One limitation of Core Text is that it is a text drawing technology and is not optimized for editing (but we don’t need it at this stage) and user interaction. This means that if we want to provide text highlight or select and copy features we’ll need to implement them by our own; the framework provides us some APIs to facilitate this task but in any case the code to implement these functionalities must be written by the developer to manage every single detail. In any case all these tasks will be greatly simplified in comparison with PDF: here you have full control of the text and its position of screen, while pdf is still an opaque entity hidden behind a complex data structure that you cannot control in its entirety.

Our recommendation is that if you must implement a digital magazine, without extreme layout requirements, some multimedia content and a fast and powerful control of text, using Core Text is the first technology choice to be considered.

An excellent tutorial on the subject is available at this link on Ray Wenderlich blog: http://www.raywenderlich.com/4147/how-to-create-a-simple-magazine-app-with-core-text

Source: www.icodermag.com

01/2012

 

The Magazine is a PDF File
You may like it or not, but should your software house be committed to develop a magazine iPad app, the magazine will be with high probability given to you as a PDF file. As there is no way to “escape” from it, at the end you will need to develop your own pdf reader or integrate some free or  commercial external library.
The reason why pdf is still the dominant format in the e-publishing world is clear: most of the publishers are porting their existing printed  publications on the iPad, and for obvious budget reasons they want to reuse all the investment done in the creation of their issues. You will not be able to escape from the pdf format dictatorship with the exception of two cases: the publication is brand new and only digital, so there are no previous investments to drive the final choice, or the publisher has large budgets and/or is a strong user experience (UX) believer and accepts to allocate the extra budget to recreate a different format for its publications. Both cases are not so uncommon with those publishers that already did the effort to bring their products to the web (with the notable exception of those that did it in Flash!), but the large part of the small and medium publishers will
still be locked to the pdf format.

Unfortunately the pdf is not the best way to port a magazine in the iPad. And this for several reasons:

•     printed magazines page size is usually larger than the iPad screen: this means that when the page fits to the screen, all characters appear smaller and then something readable in the printed paper could become unreadable without zoom; but zoom is not always efficient and in particular it’s not loved by readers that may lose their “orientation” inside the page.

•     printed magazines pages have not the same aspect ratio of the iPad screen: this means that a page that fits in the screen will be bordered by top/bottom or left/right empty stripes.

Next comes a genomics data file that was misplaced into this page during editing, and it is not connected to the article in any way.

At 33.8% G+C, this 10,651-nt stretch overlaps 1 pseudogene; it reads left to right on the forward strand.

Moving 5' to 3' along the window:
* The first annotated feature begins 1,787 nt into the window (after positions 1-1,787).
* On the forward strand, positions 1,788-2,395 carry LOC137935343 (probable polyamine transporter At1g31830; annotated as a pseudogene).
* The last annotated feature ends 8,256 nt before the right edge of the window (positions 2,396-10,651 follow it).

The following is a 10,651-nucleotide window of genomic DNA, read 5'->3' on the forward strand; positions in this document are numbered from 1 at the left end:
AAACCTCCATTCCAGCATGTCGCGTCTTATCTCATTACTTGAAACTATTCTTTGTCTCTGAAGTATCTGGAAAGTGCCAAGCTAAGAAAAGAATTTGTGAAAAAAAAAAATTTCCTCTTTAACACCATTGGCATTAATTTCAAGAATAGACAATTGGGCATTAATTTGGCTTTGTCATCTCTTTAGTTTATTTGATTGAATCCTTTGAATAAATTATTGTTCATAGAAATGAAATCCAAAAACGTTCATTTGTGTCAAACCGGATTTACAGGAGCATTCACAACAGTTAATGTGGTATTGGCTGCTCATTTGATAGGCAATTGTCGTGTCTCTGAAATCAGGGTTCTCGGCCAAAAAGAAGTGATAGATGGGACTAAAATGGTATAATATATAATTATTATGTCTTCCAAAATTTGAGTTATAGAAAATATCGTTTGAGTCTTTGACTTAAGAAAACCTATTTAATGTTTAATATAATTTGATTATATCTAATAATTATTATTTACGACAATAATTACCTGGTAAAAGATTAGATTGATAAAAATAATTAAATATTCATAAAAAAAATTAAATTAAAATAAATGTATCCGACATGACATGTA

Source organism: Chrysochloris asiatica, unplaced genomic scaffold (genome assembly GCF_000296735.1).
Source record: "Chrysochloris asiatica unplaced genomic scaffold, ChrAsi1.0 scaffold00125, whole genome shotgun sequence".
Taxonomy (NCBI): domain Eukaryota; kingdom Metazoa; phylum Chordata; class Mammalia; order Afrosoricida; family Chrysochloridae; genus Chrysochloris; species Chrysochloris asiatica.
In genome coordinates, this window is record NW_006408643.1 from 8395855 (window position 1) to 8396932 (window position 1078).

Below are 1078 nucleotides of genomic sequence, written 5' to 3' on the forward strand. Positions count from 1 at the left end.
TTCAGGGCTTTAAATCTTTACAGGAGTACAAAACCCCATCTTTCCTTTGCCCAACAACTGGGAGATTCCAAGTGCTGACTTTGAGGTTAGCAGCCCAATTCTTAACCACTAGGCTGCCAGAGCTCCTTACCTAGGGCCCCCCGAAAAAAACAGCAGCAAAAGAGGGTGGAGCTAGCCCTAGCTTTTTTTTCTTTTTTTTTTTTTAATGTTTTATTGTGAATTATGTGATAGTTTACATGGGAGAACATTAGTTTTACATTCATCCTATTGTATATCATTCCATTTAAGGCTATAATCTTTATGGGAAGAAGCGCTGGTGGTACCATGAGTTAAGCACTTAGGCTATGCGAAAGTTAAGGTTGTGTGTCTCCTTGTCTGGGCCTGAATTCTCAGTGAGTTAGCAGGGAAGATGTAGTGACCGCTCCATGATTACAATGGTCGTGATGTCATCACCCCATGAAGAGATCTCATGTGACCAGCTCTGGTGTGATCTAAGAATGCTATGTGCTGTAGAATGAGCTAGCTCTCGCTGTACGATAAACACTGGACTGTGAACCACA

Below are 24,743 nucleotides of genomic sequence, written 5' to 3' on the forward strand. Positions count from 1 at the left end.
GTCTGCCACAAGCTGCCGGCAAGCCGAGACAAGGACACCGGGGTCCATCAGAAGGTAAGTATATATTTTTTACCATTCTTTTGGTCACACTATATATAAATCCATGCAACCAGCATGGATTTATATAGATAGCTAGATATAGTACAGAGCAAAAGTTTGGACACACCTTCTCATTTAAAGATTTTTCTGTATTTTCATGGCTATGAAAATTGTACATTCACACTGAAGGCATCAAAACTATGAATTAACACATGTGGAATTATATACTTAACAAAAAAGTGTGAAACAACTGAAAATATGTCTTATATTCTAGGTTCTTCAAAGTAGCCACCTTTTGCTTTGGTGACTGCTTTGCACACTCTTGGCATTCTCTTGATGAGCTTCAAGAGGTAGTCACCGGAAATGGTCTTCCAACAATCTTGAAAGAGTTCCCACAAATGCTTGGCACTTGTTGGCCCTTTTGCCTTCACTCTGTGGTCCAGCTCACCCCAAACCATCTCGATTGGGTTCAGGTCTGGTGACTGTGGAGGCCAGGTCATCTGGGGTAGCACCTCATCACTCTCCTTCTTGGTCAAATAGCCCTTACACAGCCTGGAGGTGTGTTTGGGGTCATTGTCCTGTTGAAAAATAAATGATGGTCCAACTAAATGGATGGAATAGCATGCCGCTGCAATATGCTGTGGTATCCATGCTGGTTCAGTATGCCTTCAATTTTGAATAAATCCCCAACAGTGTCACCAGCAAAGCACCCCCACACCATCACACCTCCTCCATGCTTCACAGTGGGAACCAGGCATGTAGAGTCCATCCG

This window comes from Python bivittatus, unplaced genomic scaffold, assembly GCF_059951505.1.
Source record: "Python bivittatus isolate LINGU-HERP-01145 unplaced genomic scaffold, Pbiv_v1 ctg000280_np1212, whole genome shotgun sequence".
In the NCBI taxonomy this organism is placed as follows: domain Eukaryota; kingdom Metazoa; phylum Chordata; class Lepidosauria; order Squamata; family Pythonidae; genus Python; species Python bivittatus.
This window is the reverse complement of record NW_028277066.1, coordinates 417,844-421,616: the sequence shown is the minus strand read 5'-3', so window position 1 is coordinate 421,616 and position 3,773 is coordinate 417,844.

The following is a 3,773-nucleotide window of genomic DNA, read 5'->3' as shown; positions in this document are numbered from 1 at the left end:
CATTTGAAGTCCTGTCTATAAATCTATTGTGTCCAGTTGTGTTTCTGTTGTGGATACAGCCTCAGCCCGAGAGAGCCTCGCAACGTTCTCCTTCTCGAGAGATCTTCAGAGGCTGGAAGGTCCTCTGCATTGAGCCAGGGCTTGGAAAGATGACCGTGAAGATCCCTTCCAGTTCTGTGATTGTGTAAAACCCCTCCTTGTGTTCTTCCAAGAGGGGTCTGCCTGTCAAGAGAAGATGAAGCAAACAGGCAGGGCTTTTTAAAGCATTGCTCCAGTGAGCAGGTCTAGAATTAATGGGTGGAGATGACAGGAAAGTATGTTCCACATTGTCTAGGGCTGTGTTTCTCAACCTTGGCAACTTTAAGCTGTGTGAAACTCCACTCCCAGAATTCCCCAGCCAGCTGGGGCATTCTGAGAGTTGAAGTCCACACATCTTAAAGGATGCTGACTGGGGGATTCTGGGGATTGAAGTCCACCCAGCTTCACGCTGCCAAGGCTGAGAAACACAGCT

•     often printed page layouts are optimized for facing pages, e.g. a panorama picture which is spread between two pages; when the device is kept in portrait orientation, these graphical details will be lost, instead if the device is kept in landscape you will be able to appreciate the two-pages layout but characters will be too small to be read comfortably.

•     as these files are not optimized for digital, normally the outlines (table of contents) and annotations (links to pages or external resources) are not exported; this means that even if your pdf reader code is aware of this information, in the majority of cases it is not available and then you will need to define a different way to provide it.

•     the official pdf format supports multimedia content; unfortunately the iOS is not able to manage it, so all interactive content must be provided  outside the pdf file.

The page rendering is achieved in iOS (and OSX too) through the Quartz 2D API, provided within the Core Graphics framework (shorted with CG). Quartz 2D is the two-dimensional drawing engine on which are based many (but not all) of the drawing capabilities of iOS. The
PDF API is a subset of the huge CG API. This API is “old fashioned” and is not based on Objective-C but on pure
old C; besides all memory management rules will follow the Core Foundation (CF) rules which are different from Obj-C one: this means that special attention must be provided to avoid memory leaks, as each PDF page manipulation can take several megabytes and leaks will easily trigger the memory watchdog, thus force quitting your app.

be immediate to render a PDF page, by following these basic steps:

1. get the CG reference to the pdf page to be drawn;
2. get the current graphics context for the view that will contain the page;
3. instruct Quartz to draw the pdf page to the context.

As you can see, apart the required steps needed by the drawing model of Quartz, the full rendering is accomplished by the system and you don’t need to have any knowledge of the data format of a pdf file. So for you the pdf rendering processor is just a black box, and this is clear when you
see that all CG data structures are in fact opaque and their inner contents can be accessed only via API.
But a valid pdf magazine reader cannot limit itself to rendering, so you will be required to support zoom. Now as your maximum zoom level can be theoretically very high (don’t forget that characters in the pdf file are like fonts in the computer, they will never lose in precision even for
extreme zoom-ins), it is impossible to render the full zoomed page in a canvas much higher than the device screen: